Original Guest Post
Both Judaism and Islam rely on oral traditions that explain and put texts into context and can help counter misperceptions of the religions.
One of the sources of Islamophobia and Judeophobia is the selective quoting of religious passages that, either taken out of their literal context or without the context of how they have been interpreted, suggest that the adherents of Islam and Judaism repeat and harbor seemingly harsh views. When the literal context is missing, sometimes just referring to the preceding or following verses is sufficient to counter any misconceptions and let a stereotype go. In other instances, the religions’ oral traditions may help elucidate how adherents read those verses.
As Passover approaches, I want to highlight two well-known (at least among Jews) portions of the Jewish oral tradition that appear at the Passover seder and how, in broad terms, they relate to some well-known portions of the Islamic oral tradition because they are used by adherents to help put other texts into context. The Passover seder relates the story of the Jews’ exodus from Egypt. Within the story, there is a listing of the ten plagues with which the Egyptians were smitten. As each plague is recited, Jews either spill a drop of wine or use a finger (more traditionally) or utensil to take a drop of wine from their cup and discard it on a plate or napkin. It is not clear how far back the common explanation for this ritual goes, though it is at least as far as Rabbi Yitzhak Ben Yehuda Abarbanel, or Don Isaac Abarbanel. (1437-1508) who wrote, “The custom is to drip drops of wine out of the cup when counting the plagues to indicate that our joy is not whole because on our account an entire people was punished. Even though the enemy deserved that defeat, it does not cause us real joy.”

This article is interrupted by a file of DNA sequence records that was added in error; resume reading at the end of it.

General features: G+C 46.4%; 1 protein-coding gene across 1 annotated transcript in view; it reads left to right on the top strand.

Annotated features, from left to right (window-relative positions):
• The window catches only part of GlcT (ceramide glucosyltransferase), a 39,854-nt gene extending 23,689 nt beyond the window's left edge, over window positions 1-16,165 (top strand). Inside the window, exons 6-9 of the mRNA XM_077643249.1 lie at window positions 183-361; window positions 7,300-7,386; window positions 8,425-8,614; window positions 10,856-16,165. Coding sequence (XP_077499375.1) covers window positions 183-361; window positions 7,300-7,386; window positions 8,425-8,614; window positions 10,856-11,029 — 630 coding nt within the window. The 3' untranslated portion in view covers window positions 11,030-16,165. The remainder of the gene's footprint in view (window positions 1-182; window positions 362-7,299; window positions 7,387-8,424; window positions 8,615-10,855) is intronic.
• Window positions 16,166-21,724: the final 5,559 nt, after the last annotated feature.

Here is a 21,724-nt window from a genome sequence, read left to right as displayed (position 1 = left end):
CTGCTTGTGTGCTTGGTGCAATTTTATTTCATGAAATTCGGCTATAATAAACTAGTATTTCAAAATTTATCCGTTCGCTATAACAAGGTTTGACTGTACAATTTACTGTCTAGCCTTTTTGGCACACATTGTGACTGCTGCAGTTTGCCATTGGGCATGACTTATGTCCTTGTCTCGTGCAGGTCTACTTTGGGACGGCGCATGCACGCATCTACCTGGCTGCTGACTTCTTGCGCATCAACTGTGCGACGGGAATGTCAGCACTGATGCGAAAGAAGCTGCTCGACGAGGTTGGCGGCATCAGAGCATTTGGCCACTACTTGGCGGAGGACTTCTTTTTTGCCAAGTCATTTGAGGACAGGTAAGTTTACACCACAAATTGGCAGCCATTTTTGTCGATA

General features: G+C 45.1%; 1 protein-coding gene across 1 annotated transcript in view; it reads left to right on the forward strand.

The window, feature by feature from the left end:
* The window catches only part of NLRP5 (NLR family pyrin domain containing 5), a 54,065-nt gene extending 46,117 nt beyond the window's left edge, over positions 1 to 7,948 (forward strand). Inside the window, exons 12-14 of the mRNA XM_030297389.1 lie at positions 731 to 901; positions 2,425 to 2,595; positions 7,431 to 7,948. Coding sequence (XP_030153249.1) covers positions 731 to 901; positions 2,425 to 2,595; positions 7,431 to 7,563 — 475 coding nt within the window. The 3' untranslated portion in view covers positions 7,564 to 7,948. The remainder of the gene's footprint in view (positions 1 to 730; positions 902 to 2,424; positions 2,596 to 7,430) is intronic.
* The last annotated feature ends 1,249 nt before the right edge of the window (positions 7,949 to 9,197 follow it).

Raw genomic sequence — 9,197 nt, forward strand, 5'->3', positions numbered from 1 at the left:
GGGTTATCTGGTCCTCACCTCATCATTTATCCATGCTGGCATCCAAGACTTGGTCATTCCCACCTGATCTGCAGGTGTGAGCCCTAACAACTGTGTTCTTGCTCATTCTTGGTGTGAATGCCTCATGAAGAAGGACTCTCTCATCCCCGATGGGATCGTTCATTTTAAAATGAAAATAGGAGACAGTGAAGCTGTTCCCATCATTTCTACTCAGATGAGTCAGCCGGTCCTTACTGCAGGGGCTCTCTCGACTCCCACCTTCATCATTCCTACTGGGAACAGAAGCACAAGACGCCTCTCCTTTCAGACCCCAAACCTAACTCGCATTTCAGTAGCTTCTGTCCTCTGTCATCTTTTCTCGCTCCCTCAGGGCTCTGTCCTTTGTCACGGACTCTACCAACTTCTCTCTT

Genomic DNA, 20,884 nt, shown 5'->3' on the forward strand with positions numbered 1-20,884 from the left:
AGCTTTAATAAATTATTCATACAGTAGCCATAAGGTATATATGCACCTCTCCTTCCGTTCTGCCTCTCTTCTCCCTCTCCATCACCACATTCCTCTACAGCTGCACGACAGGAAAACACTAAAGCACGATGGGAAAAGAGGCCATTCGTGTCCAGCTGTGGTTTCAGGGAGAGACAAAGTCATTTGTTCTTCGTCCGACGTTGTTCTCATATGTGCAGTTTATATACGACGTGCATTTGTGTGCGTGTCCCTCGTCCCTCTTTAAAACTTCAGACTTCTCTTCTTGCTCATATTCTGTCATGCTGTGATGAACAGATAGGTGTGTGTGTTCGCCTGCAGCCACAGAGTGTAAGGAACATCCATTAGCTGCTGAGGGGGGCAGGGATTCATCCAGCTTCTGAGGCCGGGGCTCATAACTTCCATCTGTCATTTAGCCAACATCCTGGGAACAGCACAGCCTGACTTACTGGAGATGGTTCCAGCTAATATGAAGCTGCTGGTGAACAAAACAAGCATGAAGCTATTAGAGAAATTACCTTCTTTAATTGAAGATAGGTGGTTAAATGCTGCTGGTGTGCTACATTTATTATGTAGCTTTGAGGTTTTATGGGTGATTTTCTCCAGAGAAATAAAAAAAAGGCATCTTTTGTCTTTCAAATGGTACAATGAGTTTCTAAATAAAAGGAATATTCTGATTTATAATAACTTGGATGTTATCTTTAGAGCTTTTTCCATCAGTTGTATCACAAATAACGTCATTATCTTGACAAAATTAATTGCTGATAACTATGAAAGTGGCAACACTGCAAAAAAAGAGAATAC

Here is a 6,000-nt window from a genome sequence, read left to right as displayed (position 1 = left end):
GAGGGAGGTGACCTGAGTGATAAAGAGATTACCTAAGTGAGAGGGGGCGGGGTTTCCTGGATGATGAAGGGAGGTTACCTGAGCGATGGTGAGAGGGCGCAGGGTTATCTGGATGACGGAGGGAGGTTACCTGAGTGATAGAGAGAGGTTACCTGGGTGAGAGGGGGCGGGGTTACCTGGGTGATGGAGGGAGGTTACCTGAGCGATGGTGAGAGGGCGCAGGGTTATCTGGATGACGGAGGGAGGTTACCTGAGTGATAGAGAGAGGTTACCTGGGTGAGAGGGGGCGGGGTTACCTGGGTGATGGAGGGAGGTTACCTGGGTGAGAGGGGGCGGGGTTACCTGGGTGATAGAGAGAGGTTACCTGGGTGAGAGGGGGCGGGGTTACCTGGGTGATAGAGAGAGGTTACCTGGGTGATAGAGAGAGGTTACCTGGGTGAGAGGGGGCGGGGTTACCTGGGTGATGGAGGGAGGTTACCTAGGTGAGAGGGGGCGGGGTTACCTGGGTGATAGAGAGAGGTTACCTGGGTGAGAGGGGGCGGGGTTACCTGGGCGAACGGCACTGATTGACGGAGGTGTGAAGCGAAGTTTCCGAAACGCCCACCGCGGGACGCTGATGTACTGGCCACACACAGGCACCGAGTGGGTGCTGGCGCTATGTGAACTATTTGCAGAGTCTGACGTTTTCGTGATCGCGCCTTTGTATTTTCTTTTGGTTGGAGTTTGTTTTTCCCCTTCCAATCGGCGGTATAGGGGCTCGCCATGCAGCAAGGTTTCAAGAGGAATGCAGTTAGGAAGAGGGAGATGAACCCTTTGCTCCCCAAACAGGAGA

My guess is that the explanation, if not the tradition itself, developed over time. A likely reason is that Jews saw a “difficult text,” or one that can have multiple interpretations, and wished to emphasize the interpretations that resonated with their view of their religion’s morality. A similar portion of oral history that works its way into many seders is a midrash, or interpretation of the Torah, found in the Talmud that describes what was happening in Heaven as the Red Sea closed over the Egyptian army that was pursuing the Children of Israel: “The ministering angels wanted to chant their hymns, but the Holy One, blessed be He, said, The work of my hands is being drowned in the sea, and shall you chant hymns?” As is the case with many midrashim, some Jews take this as a literal revelation and others as a story made up later to provide a moral lesson. For my purposes here, it does not matter which it is. Rather, what matters is that hundreds of years after this midrash was first recorded, Jews find it worthwhile to retell every year because it provides context for our understanding of an important Jewish text.
Turning to Islam, I would like to highlight a few portions of its oral history. One I take from an essay by Imam Shamsi Ali, who writes, “Our oral history records Muhammad’s last sermon as containing the following guidance: ‘Even as the fingers of the two hands are equal, so are human beings equal to one another. No one has any right, nor any preference to claim over another. You are brothers.’” I chose this quote not because of its meaning, but because of how Imam Shamsi Ali explicitly ties it to the oral history. Still, an Internet search shows that this is indeed a popular quote, appearing in numerous locations. That should not be surprising given that it is the type of quote that should resonate with Muslims when thinking about the moral messages provided by Islam, with the equality of human beings being one of those messages.